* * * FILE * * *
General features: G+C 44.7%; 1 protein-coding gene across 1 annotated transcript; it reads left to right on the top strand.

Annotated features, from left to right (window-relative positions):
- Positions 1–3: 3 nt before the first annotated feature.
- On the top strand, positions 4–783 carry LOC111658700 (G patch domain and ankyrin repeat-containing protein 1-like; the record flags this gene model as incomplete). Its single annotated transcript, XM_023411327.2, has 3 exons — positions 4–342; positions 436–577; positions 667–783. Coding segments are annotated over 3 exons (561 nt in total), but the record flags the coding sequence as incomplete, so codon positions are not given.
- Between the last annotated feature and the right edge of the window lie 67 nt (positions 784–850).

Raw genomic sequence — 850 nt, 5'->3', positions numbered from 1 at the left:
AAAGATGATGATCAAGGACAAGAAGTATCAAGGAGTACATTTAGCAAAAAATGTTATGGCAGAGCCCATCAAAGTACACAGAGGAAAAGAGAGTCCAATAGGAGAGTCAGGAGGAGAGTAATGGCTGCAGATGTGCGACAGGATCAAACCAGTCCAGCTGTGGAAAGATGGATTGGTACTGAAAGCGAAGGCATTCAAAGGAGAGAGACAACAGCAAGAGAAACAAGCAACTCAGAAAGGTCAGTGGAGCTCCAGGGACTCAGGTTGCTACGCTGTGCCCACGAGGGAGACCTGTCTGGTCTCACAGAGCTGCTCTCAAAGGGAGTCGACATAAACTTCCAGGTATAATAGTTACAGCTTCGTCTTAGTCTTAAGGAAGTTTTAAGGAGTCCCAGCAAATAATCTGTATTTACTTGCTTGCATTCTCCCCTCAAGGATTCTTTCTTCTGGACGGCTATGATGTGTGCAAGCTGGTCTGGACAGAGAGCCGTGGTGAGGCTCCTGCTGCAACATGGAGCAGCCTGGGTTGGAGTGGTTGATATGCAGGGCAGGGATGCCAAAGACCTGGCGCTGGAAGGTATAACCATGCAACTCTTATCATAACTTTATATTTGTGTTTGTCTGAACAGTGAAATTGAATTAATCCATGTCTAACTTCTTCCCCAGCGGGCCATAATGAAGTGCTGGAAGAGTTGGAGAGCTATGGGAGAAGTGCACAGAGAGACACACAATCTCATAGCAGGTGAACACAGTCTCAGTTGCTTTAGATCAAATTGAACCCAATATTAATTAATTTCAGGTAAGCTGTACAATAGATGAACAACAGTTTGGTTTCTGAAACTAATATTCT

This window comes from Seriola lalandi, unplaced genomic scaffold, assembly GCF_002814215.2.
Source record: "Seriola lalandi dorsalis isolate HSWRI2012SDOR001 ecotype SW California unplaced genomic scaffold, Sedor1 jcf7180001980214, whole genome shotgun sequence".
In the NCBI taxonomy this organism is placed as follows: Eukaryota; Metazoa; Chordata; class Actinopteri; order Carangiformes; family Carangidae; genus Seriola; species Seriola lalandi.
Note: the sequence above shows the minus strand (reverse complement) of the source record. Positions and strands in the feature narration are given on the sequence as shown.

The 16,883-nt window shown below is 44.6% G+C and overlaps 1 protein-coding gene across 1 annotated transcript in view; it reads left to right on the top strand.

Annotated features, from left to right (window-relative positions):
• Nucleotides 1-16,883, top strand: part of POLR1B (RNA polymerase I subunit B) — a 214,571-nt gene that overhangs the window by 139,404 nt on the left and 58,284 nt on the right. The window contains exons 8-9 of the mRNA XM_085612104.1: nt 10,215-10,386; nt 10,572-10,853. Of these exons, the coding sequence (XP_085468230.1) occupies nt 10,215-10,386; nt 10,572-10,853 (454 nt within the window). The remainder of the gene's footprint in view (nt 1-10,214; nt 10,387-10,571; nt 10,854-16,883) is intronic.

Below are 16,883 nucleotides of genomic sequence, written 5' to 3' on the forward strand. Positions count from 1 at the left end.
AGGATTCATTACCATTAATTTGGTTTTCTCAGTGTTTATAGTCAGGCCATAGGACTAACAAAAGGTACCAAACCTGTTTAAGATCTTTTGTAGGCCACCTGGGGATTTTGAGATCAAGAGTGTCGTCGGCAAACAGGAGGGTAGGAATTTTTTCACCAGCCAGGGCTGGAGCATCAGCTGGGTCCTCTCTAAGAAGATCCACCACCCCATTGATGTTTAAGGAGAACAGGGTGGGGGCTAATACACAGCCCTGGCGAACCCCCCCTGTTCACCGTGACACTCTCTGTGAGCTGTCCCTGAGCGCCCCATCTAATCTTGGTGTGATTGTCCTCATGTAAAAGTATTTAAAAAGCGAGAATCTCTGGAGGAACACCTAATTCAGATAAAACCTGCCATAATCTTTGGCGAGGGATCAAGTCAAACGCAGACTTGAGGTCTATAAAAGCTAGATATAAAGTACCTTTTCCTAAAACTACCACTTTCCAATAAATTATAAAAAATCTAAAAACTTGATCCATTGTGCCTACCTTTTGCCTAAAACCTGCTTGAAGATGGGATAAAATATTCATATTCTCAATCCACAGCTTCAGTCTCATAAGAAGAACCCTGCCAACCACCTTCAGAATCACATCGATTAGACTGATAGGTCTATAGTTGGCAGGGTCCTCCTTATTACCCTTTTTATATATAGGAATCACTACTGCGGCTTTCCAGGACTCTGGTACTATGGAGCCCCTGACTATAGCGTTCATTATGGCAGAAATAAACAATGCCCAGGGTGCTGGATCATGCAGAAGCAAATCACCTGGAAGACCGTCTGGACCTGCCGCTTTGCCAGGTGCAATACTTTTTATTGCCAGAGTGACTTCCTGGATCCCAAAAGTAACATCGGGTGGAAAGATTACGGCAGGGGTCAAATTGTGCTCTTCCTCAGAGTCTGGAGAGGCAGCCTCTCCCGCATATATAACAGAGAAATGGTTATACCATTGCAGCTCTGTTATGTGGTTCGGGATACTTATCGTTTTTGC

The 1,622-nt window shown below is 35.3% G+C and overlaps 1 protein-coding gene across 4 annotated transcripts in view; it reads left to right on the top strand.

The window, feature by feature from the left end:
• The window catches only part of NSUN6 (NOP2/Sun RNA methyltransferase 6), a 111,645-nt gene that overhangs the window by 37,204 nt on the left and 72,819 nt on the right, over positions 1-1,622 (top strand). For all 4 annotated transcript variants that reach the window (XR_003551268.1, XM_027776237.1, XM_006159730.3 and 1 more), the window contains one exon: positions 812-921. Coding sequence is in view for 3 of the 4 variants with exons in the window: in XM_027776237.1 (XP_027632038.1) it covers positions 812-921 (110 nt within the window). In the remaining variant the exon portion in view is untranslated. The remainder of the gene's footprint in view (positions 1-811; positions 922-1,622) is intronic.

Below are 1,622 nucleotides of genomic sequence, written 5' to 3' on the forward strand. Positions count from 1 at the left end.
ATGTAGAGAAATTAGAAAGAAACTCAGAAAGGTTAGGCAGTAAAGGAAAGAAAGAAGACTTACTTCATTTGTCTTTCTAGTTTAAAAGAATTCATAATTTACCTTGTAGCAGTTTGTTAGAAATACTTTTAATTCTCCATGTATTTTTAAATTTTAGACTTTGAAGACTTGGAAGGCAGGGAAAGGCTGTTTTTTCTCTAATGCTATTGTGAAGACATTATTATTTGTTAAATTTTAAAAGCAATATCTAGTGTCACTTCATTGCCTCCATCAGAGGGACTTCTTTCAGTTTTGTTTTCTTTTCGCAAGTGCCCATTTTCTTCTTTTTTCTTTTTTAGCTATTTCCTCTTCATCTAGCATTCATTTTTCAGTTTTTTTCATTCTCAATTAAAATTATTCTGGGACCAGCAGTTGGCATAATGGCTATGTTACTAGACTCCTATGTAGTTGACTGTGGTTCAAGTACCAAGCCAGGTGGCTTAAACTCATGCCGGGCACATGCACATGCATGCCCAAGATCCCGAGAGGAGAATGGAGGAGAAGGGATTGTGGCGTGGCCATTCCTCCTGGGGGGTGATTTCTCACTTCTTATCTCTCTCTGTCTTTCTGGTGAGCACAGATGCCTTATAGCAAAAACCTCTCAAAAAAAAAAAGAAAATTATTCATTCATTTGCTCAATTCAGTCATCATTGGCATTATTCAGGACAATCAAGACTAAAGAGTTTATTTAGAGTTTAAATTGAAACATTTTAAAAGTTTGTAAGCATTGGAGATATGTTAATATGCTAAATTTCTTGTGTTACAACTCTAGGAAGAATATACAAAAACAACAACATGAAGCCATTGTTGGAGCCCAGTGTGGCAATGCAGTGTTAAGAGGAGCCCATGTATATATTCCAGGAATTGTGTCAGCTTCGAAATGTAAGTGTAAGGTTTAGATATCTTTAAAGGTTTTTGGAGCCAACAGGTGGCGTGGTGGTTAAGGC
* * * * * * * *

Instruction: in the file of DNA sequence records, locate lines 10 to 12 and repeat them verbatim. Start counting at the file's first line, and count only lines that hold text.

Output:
In the NCBI taxonomy this organism is placed as follows: Eukaryota; Metazoa; Chordata; class Actinopteri; order Carangiformes; family Carangidae; genus Seriola; species Seriola lalandi.
Note: the sequence above shows the minus strand (reverse complement) of the source record. Positions and strands in the feature narration are given on the sequence as shown.

The 16,883-nt window shown below is 44.6% G+C and overlaps 1 protein-coding gene across 1 annotated transcript in view; it reads left to right on the top strand.